Ensure you have a clear value proposition

The main purpose of your product innovation strategy is to ensure you always have a competitive advantage. Your unique value proposition helps you focus on what differentiates you in the market and sets you apart from competing products so you can design, iterate, and grow with this specific advantage in mind.


Resources

Ensure your strategy is realistic and that you have enough time, budget, and team power available to achieve what you’re mapping out.


Execution

How will you release and test your innovations? Have systems in place for launching, testing, and measuring success. It’s also wise to ensure that your existing customers can transition seamlessly into using any new products or features to avoid user downtime and loss in revenue from cancelled subscriptions.


Examples of product innovation strategy

I look towards Apple for examples of many business strategies, and product innovation is one of these. We can all relate to Apple’s relentless product rollouts, each one more interesting than the last. Their dedication to constant innovation and design that hits the mark with buyers never seems to falter. 


While you might not have the same dedicated Innovation Factory as this $1.3 trillion company, the product innovation pathway is still the same. Talk to your customers at every opportunity, form ideas around their changing needs, test and optimize until the product is desirable and solves actual problems for your customers, release it onto the market, rinse and repeat.


Product innovation mishaps

We all love juicy product innovations from big brands – but secretly more so when there’s a lot of hype…followed by a very public flop.


If you’re old enough to remember Coca Cola’s “New Coke” release in 1985, its hasty rebranding as “Coke II”, plus the launch of “Coca Cola Classic” in an attempt to undo this awkward product mistake (all within the space of three months), you’ll get a feeling for how innovation can go wrong on a large scale.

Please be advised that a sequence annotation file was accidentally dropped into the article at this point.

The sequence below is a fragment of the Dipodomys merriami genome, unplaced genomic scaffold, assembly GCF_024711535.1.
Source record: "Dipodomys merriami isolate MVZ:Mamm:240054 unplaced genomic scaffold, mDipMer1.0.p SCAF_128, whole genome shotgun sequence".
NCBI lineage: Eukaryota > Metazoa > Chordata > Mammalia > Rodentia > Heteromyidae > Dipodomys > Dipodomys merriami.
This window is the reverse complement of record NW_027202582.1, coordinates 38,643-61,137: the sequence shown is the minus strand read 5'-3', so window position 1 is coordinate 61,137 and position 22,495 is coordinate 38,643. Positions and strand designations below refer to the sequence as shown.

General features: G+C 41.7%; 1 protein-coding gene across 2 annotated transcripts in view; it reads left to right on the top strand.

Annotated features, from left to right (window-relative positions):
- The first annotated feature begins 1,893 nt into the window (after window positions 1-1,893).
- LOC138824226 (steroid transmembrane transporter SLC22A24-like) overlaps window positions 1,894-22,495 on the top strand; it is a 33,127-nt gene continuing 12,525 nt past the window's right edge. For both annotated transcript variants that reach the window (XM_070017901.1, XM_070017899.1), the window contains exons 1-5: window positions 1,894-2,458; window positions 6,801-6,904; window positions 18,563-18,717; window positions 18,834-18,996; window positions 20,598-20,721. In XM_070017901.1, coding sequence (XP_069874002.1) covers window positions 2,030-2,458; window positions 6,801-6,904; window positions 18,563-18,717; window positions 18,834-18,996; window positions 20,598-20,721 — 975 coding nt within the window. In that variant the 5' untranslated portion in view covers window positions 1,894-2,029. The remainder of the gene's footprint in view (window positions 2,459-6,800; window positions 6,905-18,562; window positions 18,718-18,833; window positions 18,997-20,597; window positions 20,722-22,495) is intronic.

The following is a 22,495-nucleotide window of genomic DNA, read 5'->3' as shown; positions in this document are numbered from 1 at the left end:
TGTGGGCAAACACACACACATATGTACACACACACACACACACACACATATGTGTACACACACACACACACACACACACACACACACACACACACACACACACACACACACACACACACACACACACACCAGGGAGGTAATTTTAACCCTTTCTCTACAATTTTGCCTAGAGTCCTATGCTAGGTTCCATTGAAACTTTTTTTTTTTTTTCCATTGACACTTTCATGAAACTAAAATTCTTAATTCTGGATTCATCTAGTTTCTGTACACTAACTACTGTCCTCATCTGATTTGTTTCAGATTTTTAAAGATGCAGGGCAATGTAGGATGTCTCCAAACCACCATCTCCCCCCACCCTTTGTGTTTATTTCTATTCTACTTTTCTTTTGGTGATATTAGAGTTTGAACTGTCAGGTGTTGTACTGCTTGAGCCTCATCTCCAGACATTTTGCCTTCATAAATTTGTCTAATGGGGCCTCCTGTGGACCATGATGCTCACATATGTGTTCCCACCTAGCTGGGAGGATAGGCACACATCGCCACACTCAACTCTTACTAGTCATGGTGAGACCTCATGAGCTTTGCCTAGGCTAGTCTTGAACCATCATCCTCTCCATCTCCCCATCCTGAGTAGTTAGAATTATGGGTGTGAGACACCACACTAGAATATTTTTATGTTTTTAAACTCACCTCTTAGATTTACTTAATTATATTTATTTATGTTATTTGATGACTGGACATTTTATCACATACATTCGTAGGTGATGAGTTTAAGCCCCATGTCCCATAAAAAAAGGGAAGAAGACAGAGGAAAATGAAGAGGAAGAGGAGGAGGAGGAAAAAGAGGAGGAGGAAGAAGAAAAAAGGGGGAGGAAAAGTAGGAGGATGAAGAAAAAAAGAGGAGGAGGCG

Losing market share to Pepsi, Coca Cola decided they needed to compete more fiercely on the flavor side of their product. Instead of launching a new line, Coca Cola innovated in the direction of replacing their staple product with a sweeter flavor that was closer to Pepsi’s. It’s a cautionary tale of trying to fix something that isn’t broken, and how other avenues of innovation could have (and have since) served them better.


Amazon is no stranger to innovation mistakes either. In July 2014, the Fire Phone was launched after a lot of hype – but drew mixed reviews from buyers and critics. 12 months later, Amazon pulled the plug on manufacture due to lack of sales, leaving a loss of $170 million in its wake – and $83 million of Fire Phones which nobody wanted. 


The lessons these failures teach smaller companies and startups is that continued attention to product innovation is crucial – even if it doesn’t turn out quite as planned. Some product ideas will fail, and some will be your next big winners, but if you’re not placing a focus on innovating and testing, you’ll never know which is which.